a woman, sitting at a desk
framed by a rectangle of light,
looks through a rectangle of dusk,
that sections off a tree, the curb,
two cars, a brick row house across the way,
lit by smaller rectangles, one of which
frames a fragment of room in which
I sit watching her as she writes.
Writing her as she watches.
I don’t like getting dressed in unnatural light,
and want to fight the city this way,
leaving the curtains open,
as if we lived in the woods.
Then I turn my back to the glass,
move quick as a rabbit for cover,
mindful of keen-eyed foxes out there,
hungry to pounce on my privacy.
After all, even I can’t resist
the lure of a big pink blur, clearly naked
swimming behind rippled glass.
I am caught like a fish
by this bear, as I lean toward
the window, waiting for coffee to brew.
Feel like an ass, watching an awful
reality show, titled One Man’s Toilette.
He reddens, and gawks, and scrapes at
his flesh, a magnifying mirror scissoring out,
so he can examine his every pore.
When he goes on safari
up cavernous nostrils,
the gleam of his clippers sends me
wheeling toward the cupboard,
and the zen of an empty cup.
I clean mildew from window frames and sills.
Red, it is, like kelp, grown in a tiny
ocean of condensation: product of a dance
going on near the glass, as heat wraps itself
around the insistent thrust of each cold draft.
Which makes me turn to you, as snow blows
wild outside. Salty, warm, and damp will be
the dance we do, awash in a gray tide of light.
Two months we’ve watched the man next door
go across the street and through the gate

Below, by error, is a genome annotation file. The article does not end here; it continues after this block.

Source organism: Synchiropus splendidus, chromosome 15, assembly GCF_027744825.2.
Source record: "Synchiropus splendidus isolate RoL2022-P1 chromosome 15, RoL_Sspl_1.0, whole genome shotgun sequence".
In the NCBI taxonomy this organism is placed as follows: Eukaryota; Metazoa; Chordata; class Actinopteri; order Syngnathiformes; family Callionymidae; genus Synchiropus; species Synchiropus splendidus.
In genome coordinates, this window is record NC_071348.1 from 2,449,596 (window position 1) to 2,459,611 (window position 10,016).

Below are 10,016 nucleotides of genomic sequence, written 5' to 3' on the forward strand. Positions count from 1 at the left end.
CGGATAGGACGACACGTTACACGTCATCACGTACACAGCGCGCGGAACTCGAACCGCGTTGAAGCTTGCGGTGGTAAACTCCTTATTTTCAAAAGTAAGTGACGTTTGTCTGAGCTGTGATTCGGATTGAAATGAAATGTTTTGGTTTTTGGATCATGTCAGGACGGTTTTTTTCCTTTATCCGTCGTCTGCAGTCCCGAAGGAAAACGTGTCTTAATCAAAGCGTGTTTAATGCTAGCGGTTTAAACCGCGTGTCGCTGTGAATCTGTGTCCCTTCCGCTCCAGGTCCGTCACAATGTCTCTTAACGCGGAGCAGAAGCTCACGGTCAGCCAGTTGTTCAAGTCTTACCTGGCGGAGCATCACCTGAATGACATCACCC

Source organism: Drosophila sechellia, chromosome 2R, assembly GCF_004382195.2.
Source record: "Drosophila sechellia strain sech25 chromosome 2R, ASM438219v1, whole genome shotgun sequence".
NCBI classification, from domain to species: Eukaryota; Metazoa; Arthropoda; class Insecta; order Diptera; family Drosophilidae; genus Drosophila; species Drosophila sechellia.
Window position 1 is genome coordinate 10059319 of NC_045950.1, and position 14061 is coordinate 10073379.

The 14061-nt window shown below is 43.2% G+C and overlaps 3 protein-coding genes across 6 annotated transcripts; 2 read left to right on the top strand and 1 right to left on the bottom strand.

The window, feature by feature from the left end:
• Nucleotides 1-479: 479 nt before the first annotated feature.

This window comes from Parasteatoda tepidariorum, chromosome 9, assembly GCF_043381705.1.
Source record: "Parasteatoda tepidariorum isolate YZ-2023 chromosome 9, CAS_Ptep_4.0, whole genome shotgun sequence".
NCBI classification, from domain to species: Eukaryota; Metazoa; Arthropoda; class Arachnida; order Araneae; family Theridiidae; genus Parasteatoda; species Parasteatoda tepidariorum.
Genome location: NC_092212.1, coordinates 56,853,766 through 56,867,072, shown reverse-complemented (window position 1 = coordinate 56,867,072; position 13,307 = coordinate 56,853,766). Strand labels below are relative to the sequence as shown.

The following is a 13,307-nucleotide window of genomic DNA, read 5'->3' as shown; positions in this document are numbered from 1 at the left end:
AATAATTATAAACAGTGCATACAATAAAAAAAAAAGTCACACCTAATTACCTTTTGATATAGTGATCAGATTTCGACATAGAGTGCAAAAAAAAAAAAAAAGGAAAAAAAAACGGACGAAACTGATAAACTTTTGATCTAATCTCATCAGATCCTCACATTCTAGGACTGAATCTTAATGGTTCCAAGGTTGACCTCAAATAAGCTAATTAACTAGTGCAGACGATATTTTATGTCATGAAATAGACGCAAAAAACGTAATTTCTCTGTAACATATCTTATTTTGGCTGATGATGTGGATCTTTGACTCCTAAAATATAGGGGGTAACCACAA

wondering what he was up to.
Dreamed him in one of those gardens
tucked like a beautiful secret behind the houses,
a bliss of vegetables in need of tending,
a bower of pale pink roses.
Something we yearned for
as spring crept over everything.
Him with his rusty knees and swollen feet,
wobbling over to Paradise day after day,
while we were trapped in this brick box.
That’s what I wished he would say,
instead of what he told me, when I finally asked:
My neighbor’s eighty-five and a widow.
We’ve lived here thirty years.
Her husband was my mate.
She doesn’t get out much any more,
poor dear, so I bring her groceries
and fix her a cup of tea. It’s the least
I can do, and pray that someone,
some day, sees their way
to doing such for me.
I watch the girl,
in the garden flat below,
brick up her flower beds
to keep the cats out,
as my hands imagine touching
that damp earth, now choked, compressed,
unable to yield to the feel of skin,
or be stirred awake by the midwife sun.
Tomorrow I’ll plant purple pansies
on the sill in a white plastic box.
The tree out front, caught plain-leafed now,
and jaded as a weed, belies its former life,
as a blushing girl looking up at her first beau.
All her pink snow, loosed on the sill
by late May gusts, and long ago swept up,
a bit bruised, and hauled away in a skip.
Soon we’ll be leaving this place,
bumping our suitcases down the steps,
and into a cab. I watch for it out the window.
One last look before we give this place the slip.
Eileen Moeller and her husband, Charlie, have lived in the Philadelphia area for the last twelve years. She has two books: Firefly, Brightly Burning, published in 2015 by Grayson Books, and The Girls in Their Iron Shoes, published in 2016 by Finishing Line Press, and has many poems in literary journals and anthologies. Her blog: And So I Sing: Poems and Iconography, is at http://eileenmoeller.blogspot.com
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